Please note that as per Governor of New York State Doulas are allowed to support their clients along with the birthing mom companion/partner at the hospital duringthe labour process. Doula may not be able to attend your prenatal visits in person. Talk to your care provider.

December 15, 2020


Dear Hospital CEO/Birth Center Administrator:

Following the outbreak of the COVID-19 pandemic, many hospitals and birthing facilities

enacted strict limits on the number of visitors allowed in their facility as well as the duration of

stay for many visitors, in keeping with Department of Health (Department) guidance and New

York State Executive Orders.

In March 2020, Governor Cuomo issued the first of a series of Executive Orders that proactively

affirmed the right of all birthing people in New York State to be accompanied by a support

person while admitted to a hospital or birthing center for labor and delivery (Executive Order

202.12). Subsequent guidance and updates to Executive Orders further clarified that support

persons must be allowed to accompany any birthing person for the duration of their inpatient

stay, which included labor, delivery, and postpartum care provided after birth (Executive Order


Executive Order 202.25, issued in April 2020, further affirmed the right of all birthing people to

be accompanied by a doula in addition to their designated support person. Doulas are trained

professionals who provide emotional and physical support to individuals during labor, delivery,

and the immediate postpartum period. Doulas are an essential part of a birthing care team.

To date, existing Executive Orders and New York State Department of Health guidance require

all birthing hospitals and centers to:

- Allow all birthing people to be accompanied by a support person of their choosing for the

duration of their in-patient general hospital or birth center stay.

- Provide adequate personal protective equipment (PPE) to support persons who

accompany birthing people during labor, delivery, and while receiving postpartum care.

- Allow doulas to accompany birthing people to provide practical and emotional support

during their in-patient hospital stay.

New York State does not currently have statewide professional licensure guidelines or

certification requirements for doulas. Doulas may receive training or certification from numerous

professional organizations or through an apprenticeship program. Some birthing people may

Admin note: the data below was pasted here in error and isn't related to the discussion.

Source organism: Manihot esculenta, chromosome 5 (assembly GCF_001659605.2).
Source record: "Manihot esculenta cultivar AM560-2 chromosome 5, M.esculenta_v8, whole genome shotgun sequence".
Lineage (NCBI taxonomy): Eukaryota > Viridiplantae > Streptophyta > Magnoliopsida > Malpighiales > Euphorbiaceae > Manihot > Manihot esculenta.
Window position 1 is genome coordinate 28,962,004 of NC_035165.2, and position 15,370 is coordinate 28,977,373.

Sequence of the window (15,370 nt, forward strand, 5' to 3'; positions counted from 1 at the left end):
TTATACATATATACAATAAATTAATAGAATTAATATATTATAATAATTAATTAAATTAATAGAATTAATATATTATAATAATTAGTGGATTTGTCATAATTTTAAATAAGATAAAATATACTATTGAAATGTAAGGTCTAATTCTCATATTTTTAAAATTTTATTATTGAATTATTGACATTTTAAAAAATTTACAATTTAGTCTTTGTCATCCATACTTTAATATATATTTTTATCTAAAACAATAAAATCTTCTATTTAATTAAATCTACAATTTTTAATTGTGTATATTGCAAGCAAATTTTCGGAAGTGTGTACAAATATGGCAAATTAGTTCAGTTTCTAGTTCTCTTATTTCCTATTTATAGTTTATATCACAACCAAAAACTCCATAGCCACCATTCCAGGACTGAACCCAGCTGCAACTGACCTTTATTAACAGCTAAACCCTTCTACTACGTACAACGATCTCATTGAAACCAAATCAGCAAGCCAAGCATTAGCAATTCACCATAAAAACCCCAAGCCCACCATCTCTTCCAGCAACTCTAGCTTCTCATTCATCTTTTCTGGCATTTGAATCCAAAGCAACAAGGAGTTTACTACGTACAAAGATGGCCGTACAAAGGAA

also choose to contract with a doula who is still in the process of receiving their

certification/training. Relationships between doulas and clients represent private agreements

between individuals and are developed regardless of the specific birthing facility individuals are

planning to utilize.

Current Executive Orders and Department of Health guidance do not require hospitals to

request or mandate that doulas accompanying birthing people provide proof of certification

when entering a birthing facility. Hospitals are discouraged from placing unnecessary burdens

on birthing individuals wishing to be accompanied by a doula and a support person during their

hospital stay. Requiring that doulas present certification in order to accompany a client during

birth is an example of an undue burden to doulas and their clients.

In addition to minimizing barriers for doulas accompanying birthing persons to hospitals or other

birthing centers, facilities should take reasonable steps to support virtual or web-based doula

support whenever possible. This may include allowing birthing persons to use personal cell or

communication devices to connect with doulas during labor and/or delivery, use of secure public

WI-FI networks, and other reasonable accommodations as necessary.

Information on the facility’s visitation policy, including specific information for birthing people and

guidance on doulas, should be clearly stated on hospital and birthing center websites. This

information must be easily accessible and understandable to the general public. Questions

about support persons and/or doula policies during the COVID-19 pandemic can be directed to: